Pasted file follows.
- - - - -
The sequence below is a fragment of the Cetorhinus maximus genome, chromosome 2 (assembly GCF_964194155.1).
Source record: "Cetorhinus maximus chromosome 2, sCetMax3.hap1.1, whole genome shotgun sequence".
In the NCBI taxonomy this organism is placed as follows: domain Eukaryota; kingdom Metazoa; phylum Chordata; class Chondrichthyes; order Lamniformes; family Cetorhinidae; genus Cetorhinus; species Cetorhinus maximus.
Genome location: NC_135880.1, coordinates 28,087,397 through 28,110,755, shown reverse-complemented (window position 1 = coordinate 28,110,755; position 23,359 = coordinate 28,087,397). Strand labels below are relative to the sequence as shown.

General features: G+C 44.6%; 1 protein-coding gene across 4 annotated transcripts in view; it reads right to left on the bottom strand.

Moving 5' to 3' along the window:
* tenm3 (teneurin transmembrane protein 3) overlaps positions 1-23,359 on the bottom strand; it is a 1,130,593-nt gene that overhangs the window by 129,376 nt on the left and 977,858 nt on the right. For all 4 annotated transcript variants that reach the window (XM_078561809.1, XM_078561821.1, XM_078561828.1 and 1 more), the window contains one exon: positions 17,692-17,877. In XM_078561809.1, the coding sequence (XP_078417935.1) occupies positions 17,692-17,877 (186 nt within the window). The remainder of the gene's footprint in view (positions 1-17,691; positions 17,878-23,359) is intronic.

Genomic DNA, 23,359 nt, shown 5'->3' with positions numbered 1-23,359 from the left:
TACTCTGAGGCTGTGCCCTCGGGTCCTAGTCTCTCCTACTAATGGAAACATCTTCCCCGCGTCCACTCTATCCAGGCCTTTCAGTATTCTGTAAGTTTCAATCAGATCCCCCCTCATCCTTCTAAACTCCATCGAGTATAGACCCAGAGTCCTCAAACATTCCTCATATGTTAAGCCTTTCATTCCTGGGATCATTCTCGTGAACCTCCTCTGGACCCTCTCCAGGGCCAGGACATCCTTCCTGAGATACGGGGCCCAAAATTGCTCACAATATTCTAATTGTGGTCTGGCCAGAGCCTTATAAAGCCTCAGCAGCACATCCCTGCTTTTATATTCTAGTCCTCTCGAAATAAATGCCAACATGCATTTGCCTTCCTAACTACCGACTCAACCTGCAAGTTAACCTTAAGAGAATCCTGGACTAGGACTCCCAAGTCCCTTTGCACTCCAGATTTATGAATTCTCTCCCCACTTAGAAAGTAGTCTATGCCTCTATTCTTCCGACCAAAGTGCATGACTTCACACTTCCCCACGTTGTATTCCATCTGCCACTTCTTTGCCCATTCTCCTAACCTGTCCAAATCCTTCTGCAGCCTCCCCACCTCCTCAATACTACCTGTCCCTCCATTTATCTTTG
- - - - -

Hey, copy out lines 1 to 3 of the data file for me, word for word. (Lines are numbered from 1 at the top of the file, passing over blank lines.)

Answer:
The sequence below is a fragment of the Cetorhinus maximus genome, chromosome 2 (assembly GCF_964194155.1).
Source record: "Cetorhinus maximus chromosome 2, sCetMax3.hap1.1, whole genome shotgun sequence".
In the NCBI taxonomy this organism is placed as follows: domain Eukaryota; kingdom Metazoa; phylum Chordata; class Chondrichthyes; order Lamniformes; family Cetorhinidae; genus Cetorhinus; species Cetorhinus maximus.